When I woke to the news of Santonio Holmes' second arrest in as many months, my first thought was, "Does this guy think he was drafted by the Oakland Raiders?" My second thought was, "I guess I can stop wondering why the Steelers chose another wideout in the third round."
But upon further reflection and in the still-murky aftermath of the Duke lacrosse media debacle I have to admit to feeling like a jackass for rushing to judgment. In North Carolina, the players were tried in the media, the victim was raked over the coals, and there were disparate reports regarding DNA evidence or lack thereof. Everybody involved got screwed by a media too anxious to pronounce judgment. The facts were the last thing on anybody's mind.
Now that Holmes has been arrested for domestic violence, should we treat him with the same wit? If precedent is any indicator, we likely will.
Holmes finds himself in the strange no-man's land of sports celebrity. On the one hand, if found guilty of criminal charges, he'll probably get off with a slap on the wrist or at least more leniency than the average Joe would receive. It is one of the benefits of celebrity, as everybody from Winona Ryder to Jamal Lewis knows. "Of course you may do your community service for shoplifting when it suits your filming schedule, Ms. Ryder." "Mr. Lewis, I shall schedule your brief incarceration for a time that won't interfere with the NFL season."
That deferential treatment certainly wouldn't happen for me. Or you. And that doesn't even factor in the celebrity fish that get away. (Not that I'm making reference to any other Chesapeake Bay area resident, mind you.)
But what Holmes is learning is that there is a dark side of celebrity, too, particularly for athletes. Jocks are presumed guilty the second 9-1-1 is dialed. At Duke, the assumption was that because scholarship lacrosse players were accused, they were most assuredly guilty. Three of those players currently face charges, but if we were to judge by the first broad-brush accounts, it was a team-wide or even campus-wide conspiracy. (And those three players who face charges? Still innocent until proven guilty. Just a gentle reminder.)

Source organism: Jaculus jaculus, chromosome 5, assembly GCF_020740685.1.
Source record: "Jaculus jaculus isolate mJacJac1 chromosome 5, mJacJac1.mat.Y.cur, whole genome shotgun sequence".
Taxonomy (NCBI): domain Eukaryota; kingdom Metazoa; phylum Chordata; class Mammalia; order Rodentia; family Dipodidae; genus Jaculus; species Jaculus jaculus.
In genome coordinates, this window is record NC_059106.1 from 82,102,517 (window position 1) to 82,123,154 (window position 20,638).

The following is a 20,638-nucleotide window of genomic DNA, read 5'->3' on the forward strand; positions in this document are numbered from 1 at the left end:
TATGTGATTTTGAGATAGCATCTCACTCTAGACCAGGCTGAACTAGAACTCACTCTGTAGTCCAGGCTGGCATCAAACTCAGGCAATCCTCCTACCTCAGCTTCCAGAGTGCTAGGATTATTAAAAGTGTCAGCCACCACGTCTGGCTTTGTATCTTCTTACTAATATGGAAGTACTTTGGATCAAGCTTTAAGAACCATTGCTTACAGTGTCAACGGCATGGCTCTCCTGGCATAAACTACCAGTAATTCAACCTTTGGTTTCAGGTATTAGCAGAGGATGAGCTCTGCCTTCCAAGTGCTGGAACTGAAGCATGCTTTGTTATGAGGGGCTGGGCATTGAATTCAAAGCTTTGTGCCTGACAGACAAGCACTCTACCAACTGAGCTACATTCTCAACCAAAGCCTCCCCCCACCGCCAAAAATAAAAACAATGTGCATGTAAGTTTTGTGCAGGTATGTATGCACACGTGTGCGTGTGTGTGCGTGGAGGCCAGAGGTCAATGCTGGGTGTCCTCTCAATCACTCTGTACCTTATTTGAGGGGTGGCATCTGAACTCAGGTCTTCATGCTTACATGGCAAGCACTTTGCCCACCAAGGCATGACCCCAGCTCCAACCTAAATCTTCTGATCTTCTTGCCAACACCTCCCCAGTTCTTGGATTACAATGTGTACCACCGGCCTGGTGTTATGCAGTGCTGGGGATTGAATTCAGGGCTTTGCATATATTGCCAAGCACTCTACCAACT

Holmes' first arrest for disorderly conduct, meanwhile, can probably be chalked up to being young and in the wrong place at the wrong time. It'd be a pretty forgivable misstep, even factoring in his fib to his mommy: More than 500 people were swept up in that net. Yet somehow he's the only one to blame.
No doubt that's because of his status as a top NFL draft pick. And no doubt if he catches touchdown passes, everyone will forgive and forget.
In the upside-down world of sports, athletes lose the presumption of innocence, while at the same time escaping the consequences of guilt. Even when convicted, the stain rarely lasts. If the camaraderie displayed on ESPN's "Countdown to Kick Off" is to be believed, Michael Irvin must be the most beloved retired NFL player ever.
Michael Irvin? The loudmouth who played for the Cryboys? With the multiple cocaine arrests? Yup, that self-same one.
At the end of the day, jocks face real recrimination for only one thing: letting down their teammates. Can they catch? Run? Throw? Hit? These are the only meaningful questions in a locker room. When you hear athletes talking about "character guys," they're talking about a different kind of character. They mean "character" in the sense that they put their bodies on the line for a merciless pounding week after week. And being tough enough to bear the physical abuse and mentally tough enough to never, ever quit.
If Santonio were my son, I'd counsel him that he's now crossed over from private citizen to celebrity and and the purpose of a celebrity is to give people something to talk about. He'll be deemed guilty regardless of the facts and treated lightly regardless of the transgression. Because in the end, all that matters is the buzz.